Blocked Tear Duct


When the openings that allow our tears to go into the tear duct haven't been formed properly, it creates a blockage and prevents our tears from draining out. This condition is known as Congenital Lacrimal Duct Obstruction.

This is a very common condition among newborns, as it mostly presents itself at birth.

Blocked tear ducts exist in either one or both the eyes.

Not all blocked tear ducts resolve on their own. There is a close to 95% chance that blocked tear ducts will get resolved in children below the age of 1.


Tears are formed in the gland placed below the bone of the eyebrow or the lacrimal gland. Once produced, through two small openings located in the corner of the eyelids they drain into a larger passage that takes them from the eye to the inside of the nose.

This larger passage is known as the nasolacrimal duct or tear duct. Now, if the openings that allow the tears to enter the nose are deformed, it leads to a blocked tear duct.

As infants produce tears only several weeks after they're born, a blocked tear duct may not be noticeable when your child is born. Blocked tear ducts are noticeable if the baby cries or if in a place where it is cold or has windy weather as this type of climate stimulates tears.

The kind of symptoms a child experiences in this eye condition differs. Following are some of the most common symptoms children experience -

1. Tears draining down the eyelids and cheeks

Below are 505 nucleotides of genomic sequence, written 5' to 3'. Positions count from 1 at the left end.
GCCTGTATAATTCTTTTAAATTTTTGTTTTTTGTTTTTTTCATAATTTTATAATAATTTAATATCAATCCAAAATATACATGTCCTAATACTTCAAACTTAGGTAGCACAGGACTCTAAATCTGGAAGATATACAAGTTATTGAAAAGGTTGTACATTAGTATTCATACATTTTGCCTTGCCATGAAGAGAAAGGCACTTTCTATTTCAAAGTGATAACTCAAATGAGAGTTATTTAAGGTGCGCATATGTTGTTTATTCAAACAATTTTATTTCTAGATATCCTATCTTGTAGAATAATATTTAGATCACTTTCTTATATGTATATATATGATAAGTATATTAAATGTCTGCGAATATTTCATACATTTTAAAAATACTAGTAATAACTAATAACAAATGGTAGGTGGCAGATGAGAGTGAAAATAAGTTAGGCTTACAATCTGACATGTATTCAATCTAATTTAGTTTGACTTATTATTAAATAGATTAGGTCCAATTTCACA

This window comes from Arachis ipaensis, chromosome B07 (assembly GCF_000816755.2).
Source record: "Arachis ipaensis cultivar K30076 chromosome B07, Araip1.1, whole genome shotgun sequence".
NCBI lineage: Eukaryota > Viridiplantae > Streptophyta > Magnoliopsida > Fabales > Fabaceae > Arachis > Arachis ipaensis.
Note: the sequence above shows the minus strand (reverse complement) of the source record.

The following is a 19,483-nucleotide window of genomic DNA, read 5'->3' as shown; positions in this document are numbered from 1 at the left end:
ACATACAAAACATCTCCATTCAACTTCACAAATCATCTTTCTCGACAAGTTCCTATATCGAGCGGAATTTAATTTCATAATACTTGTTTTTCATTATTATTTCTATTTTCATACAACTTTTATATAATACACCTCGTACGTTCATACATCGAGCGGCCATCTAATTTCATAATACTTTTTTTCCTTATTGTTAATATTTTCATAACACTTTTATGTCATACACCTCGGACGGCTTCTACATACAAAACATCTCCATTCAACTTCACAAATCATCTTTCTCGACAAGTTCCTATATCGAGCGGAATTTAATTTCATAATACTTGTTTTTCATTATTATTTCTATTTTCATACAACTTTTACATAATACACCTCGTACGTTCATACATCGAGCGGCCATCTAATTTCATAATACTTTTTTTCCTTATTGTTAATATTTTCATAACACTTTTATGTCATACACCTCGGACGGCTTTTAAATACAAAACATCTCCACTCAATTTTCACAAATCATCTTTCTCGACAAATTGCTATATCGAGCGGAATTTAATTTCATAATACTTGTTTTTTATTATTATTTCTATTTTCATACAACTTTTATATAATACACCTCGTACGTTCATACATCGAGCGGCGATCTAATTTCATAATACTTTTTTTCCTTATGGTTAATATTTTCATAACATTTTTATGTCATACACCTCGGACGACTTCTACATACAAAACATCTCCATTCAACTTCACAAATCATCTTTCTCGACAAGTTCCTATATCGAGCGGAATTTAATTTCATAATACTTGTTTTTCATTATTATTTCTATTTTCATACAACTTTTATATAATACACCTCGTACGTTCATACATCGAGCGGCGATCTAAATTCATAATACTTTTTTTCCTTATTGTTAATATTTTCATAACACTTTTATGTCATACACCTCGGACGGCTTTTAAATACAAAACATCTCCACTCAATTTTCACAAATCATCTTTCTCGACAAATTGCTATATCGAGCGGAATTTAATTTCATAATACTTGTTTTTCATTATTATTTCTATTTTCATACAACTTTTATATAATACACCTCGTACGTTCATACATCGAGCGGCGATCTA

2. Tears gathering together in the corner of the eyes

3. Constant rubbing resulting in redness of the skin

4. Mucus or a yellowish discharge in the eye


While diagnosing a blocked tear duct, the doctor will take an account of your child's medical history along with a physical examination.

All blocked tear ducts tend to open on their own by the time the child turns 1. However, if the tear duct continues to remain blocked there are various treatment options that your child's doctor will prescribe -

1. Milking/Massaging the Tear Duct: This is a very common method used to treat a blocked tear duct. Your child's physician will demonstrate to you how this needs to be done. You will be required to do this two to three times a day.

2. Antibiotics: If there are symptoms of infection, your child's doctor will prescribe antibiotics used particularly in the eye for your child.


Another treatment option to unblock a blocked tear duct is to use a small probe to enlarge the duct opening. In most cases this procedure is effective, but sometimes may have to be repeated.

Tears are produced in the lacrimal gland, and help clean and lubricate our eyes. Therefore, if you notice symptoms of blocked tear ducts or suspect that your child could possibly have this eye condition, get your child diagnosed immediately. A diagnosis will eliminate the possibility of a bigger eye problem from occurring.

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